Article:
Nina Morrison was the star of the side on the day, displaying exciting run and outstanding hands throughout the day. She took a great contested mark and executed those signature quick hands on the wing, beginning with a bang. She then executed a good pick up off the deck and fired off a handball to keep the play flowing for her side. Morrison also did well to prevent a mark thanks to her gut-running to involve herself in the one-on-one contest. She was then able to centre it back towards the goal square, creating a forward play for Country. Morrison simply played out of her skin, getting plenty of the ball and demonstrating an incredible work rate. Delivered a magnificent kick into the forward line that rolled through the goals, capping off her great day with a reward in front of the big sticks.

#14 Jordyn Allen

Executed an excellent fend off and a great handball forward. She showed great composure as she always does the on last line of defence. This was shown when she executed a good pick up off the deck and used nice body work to evade her opponent. I thought Allen did well to act as a second hand in defence and a solid link in the chain on the day.

#18 Denby Taylor

Taylor laid a fantastic tackle to stop her opponent in her tracks and win the free kick, starting off her nice day in defence. She delivered a nice long kick into space and followed it up with a great pick up off the deck, hacking into space. Taylor was able to read the play and the situation well, and was courageous in the back line. This was shown when she took a great mark with an opponent coming hard at her.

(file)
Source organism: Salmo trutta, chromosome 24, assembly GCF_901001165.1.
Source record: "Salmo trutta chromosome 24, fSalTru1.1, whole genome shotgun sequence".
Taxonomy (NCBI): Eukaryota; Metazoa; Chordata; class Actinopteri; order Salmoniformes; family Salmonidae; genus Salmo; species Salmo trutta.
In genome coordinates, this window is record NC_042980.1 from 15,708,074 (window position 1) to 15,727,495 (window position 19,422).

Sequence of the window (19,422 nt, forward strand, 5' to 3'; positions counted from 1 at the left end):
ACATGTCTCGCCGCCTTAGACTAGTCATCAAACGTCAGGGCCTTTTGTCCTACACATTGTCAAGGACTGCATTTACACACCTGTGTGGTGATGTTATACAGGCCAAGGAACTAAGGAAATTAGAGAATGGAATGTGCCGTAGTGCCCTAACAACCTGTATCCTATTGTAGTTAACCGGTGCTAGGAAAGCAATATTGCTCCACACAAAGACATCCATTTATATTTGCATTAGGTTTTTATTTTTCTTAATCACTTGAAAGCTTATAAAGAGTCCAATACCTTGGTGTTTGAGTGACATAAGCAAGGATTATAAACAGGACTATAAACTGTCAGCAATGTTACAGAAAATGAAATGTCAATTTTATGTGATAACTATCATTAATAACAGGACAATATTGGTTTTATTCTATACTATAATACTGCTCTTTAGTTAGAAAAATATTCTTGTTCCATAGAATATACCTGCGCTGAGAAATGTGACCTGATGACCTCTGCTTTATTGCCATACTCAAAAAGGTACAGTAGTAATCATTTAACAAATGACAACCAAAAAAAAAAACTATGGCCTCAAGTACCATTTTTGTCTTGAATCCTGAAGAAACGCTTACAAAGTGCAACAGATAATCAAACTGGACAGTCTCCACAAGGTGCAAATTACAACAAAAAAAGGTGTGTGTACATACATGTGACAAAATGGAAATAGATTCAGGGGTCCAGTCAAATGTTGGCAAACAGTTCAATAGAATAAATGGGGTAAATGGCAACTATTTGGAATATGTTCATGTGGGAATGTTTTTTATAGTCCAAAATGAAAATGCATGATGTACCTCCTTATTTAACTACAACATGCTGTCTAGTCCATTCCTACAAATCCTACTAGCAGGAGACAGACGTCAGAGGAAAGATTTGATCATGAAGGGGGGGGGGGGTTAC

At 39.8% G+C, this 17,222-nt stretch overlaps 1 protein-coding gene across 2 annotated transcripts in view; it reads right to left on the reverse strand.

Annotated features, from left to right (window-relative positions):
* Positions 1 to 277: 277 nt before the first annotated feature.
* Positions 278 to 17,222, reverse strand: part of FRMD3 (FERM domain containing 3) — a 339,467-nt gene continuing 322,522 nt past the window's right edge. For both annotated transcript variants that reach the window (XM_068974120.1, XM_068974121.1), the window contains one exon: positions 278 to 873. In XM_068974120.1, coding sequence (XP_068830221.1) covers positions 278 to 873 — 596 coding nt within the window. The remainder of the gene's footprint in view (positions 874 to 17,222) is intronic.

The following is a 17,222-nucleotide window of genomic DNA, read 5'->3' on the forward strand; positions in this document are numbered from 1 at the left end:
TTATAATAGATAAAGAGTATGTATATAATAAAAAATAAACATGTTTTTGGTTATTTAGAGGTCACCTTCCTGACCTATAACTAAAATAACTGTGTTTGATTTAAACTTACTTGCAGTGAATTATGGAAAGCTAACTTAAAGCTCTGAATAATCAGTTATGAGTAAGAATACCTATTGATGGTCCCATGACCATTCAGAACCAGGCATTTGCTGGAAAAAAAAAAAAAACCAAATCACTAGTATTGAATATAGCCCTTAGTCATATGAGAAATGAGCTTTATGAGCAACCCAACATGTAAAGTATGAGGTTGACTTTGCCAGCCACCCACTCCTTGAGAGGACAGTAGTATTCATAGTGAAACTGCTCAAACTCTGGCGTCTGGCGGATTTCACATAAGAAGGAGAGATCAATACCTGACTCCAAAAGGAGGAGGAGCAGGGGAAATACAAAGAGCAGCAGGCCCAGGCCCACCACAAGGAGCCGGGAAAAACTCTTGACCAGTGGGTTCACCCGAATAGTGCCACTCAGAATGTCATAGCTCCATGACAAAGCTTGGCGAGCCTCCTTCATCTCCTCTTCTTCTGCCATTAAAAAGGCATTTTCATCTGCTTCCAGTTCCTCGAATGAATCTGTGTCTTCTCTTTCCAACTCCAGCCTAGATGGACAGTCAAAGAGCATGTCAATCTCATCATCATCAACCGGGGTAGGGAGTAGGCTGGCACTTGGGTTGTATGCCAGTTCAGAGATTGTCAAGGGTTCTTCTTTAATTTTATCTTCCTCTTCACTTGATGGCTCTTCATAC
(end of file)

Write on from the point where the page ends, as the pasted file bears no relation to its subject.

#20 Isabella Shannon

Took a good mark off a Shelley Heath free kick and displayed a nice kicking action towards goal that just missed on distance. Shannon also chased the ball hard down the line and flicked the ball on well at ground level, demonstrating a high footy IQ.

#21 Rene Caris

Caris was solid in the ruck and shouldered most of the duties throughout the day. She also displayed good hands at the contests, delivering some nice handballs into space. She is an absolute work horse in the ruck and barely took a rest on the day.

#22 Rebecca Webster